Religion is just one manifestation of this type of structure. I don't think a Christian has to subscribe to an arminian belief to support, even tacitly, pushes for legislation we assign to be driven by it. Because even if you don't support a particular interpretation you realize you have no proof that interpretation is wrong. You just hope it is. Your understanding of God doesn't support it but, again, you have no proof. You won't support it but you won't fight it.
I think what bothers me is that Americans don't get the fact that desire to control through government mandate, where hard facts can't support a shared belief, is not unique to religious organizations.
Desire to criminalize individual ideas and actions within the whole, solely because they run contrary to an agreed upon norm within an individual group, is alien to the values espoused by those who began the great experiment.
Taxes began in world war two. Now they own you by debt and your mortgaged house and the your little unhappy job too.
Of course Religion does not have to pay taxes wail the poorest paid Feild like artist like me, have theives like government for every turn.
What group I have learn most from about individual freedom is entrepenurs anarchist. If you follow the hierarchy scripts for your entire life, you will be economy slaves of the synthetics and will not even notice it because your comfortably numb in your state of mind. You won't even know your not really living life to the fullest.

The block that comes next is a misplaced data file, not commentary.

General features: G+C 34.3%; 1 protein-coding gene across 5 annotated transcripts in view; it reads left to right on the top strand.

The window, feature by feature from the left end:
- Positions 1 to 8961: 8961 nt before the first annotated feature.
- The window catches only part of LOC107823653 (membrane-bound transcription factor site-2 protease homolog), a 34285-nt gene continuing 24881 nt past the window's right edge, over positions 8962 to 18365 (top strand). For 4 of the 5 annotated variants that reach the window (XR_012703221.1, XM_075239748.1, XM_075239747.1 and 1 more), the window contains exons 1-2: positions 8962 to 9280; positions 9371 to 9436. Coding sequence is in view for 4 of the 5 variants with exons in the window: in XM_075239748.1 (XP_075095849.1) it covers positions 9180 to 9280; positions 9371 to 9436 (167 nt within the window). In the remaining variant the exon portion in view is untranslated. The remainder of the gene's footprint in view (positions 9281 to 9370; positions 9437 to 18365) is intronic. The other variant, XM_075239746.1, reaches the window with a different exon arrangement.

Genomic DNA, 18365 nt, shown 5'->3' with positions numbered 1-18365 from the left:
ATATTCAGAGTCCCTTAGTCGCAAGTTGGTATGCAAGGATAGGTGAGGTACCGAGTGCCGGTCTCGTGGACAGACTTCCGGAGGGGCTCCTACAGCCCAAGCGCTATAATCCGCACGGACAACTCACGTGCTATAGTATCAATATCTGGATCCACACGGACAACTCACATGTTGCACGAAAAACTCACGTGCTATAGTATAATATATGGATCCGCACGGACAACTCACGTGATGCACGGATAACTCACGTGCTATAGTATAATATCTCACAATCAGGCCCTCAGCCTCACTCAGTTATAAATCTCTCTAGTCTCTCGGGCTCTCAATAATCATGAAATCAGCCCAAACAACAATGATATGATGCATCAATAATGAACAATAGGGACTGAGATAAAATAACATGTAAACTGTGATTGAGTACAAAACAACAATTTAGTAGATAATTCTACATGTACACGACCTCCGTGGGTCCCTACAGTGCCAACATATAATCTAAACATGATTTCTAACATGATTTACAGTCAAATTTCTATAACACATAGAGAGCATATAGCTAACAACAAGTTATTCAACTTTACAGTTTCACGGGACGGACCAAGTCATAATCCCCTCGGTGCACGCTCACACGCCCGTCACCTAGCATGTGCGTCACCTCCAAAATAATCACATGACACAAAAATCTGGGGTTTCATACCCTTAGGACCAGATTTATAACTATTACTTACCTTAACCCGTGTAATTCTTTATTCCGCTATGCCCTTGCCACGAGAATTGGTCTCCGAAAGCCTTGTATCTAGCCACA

Write your own script for your life.
Love is Godlike and nature is my Religion and nobody owns me.
??? Where do you get the idea that taxes began after WWII?
https://en.wikipedia.org/wiki/History_o … ted_States
I'm speaking of income taxes that were supposed to be temporarily during the war.
Product taxes is understandable for most part.
QUOTE: August 5, 1861
The US federal government imposed the first personal income tax on August 5, 1861, to help pay for its war effort in the American Civil War - (3% of all incomes over US$800) (equivalent to $22,300 in 2018). This tax was repealed and replaced by another income tax in 1862.
Why do you think that Americans have this drive (it's not unique to America, by the way.) America espoused the opposite in days gone by.
This drive to what? Criminalize thought or speech contrary to what those pushing for power disagree with?
I'd say the drive for globalization. There's some,to me, weird stuff being pushed. I think the influence of Europe is causing trouble here.